Press "Enter" to skip to content

Second-guessing God

Stringfellow is just full of good stuff. Still in Chapter Two of An Ethic for Christians an Other Aliens in a Strange Land, he says this about trying to understand God:

Biblical ethics do not pretend the social or political will of God; biblical politics do not implement “right” or “ultimate” answers. In this world, the judgment of God remains God’s own secret.

It is the inherent and redundant frustration of any pietistic social ethics that the ethical question is presented as a conundrum about the judgment of God in given circumstances. Human beings attempting to cope with that ethical question are certain to be dehumanized. The Bible does not pose any such riddles nor aspire to any such answers; instead, in biblical context, such queries are transposed, converted, rendered new. In the Bible, the ethical issue becomes simply: how can a person act humanly now?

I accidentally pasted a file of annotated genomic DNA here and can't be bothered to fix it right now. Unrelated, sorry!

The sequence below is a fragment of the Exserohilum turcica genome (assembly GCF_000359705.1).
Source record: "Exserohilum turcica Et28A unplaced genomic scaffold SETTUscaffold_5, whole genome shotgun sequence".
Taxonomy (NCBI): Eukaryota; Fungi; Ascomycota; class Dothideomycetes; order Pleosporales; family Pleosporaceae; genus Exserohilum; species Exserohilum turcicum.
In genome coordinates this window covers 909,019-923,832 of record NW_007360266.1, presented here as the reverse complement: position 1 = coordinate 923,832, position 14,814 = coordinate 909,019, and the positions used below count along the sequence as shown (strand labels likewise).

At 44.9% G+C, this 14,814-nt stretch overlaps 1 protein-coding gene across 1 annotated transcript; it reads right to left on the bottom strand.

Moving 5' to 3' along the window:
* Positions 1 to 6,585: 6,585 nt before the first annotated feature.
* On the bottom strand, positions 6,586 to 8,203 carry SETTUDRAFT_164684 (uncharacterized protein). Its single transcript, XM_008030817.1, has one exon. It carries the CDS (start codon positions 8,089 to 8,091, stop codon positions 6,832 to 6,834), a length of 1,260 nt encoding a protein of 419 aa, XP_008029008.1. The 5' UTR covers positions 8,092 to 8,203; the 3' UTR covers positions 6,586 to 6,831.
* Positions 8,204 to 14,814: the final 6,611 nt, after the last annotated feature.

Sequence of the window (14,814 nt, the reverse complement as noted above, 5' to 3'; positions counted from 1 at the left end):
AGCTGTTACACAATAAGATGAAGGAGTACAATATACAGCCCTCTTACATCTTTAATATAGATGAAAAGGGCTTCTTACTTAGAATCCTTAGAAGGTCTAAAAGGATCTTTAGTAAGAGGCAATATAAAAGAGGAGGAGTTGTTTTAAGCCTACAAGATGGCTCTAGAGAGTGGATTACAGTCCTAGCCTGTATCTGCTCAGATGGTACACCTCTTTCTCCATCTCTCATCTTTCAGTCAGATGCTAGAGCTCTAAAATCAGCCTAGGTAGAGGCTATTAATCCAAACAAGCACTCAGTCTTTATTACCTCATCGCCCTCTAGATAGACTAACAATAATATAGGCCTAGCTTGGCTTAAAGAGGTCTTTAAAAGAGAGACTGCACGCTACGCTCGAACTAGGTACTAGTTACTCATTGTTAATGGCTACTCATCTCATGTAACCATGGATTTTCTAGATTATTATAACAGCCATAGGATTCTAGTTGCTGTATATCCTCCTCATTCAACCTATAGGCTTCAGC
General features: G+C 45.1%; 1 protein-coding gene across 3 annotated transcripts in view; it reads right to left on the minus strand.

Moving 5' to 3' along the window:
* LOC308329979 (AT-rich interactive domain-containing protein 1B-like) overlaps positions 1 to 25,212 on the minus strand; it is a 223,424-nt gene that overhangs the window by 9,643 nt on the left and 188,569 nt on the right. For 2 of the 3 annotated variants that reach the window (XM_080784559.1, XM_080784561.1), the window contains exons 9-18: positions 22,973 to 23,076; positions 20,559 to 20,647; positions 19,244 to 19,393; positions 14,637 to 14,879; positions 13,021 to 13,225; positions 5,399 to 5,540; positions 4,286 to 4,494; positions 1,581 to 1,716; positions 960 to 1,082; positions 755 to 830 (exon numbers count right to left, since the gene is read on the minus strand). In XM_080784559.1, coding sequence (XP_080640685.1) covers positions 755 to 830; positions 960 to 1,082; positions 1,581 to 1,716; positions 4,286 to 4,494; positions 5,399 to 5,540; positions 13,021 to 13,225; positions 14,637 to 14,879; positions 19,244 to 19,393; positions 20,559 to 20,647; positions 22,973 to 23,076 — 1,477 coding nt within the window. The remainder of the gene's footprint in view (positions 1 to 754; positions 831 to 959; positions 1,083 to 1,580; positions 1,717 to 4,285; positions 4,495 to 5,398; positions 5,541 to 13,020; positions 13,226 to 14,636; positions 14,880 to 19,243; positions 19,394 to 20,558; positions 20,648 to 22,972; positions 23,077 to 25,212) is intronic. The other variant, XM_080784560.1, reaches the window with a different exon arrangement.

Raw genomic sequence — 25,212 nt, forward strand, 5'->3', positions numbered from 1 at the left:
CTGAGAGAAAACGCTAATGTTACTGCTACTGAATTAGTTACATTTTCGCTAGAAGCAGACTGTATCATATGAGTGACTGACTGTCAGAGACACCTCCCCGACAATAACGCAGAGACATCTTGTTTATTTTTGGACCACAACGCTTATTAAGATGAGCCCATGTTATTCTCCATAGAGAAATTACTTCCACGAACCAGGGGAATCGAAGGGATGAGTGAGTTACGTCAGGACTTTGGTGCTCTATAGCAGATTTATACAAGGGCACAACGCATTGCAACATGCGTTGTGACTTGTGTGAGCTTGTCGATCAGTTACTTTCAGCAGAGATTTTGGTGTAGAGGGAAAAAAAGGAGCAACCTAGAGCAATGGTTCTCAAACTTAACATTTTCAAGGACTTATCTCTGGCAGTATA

Here the ethical question juxtaposes the witness of the holy nation – Jerusalem – to the other principalities, institutions and other nations – as to which Babylon is a parable. It asks: how can the Church of Jesus Christ celebrate human life in society now?

Be First to Comment

Leave a Reply

This site uses Akismet to reduce spam. Learn how your comment data is processed.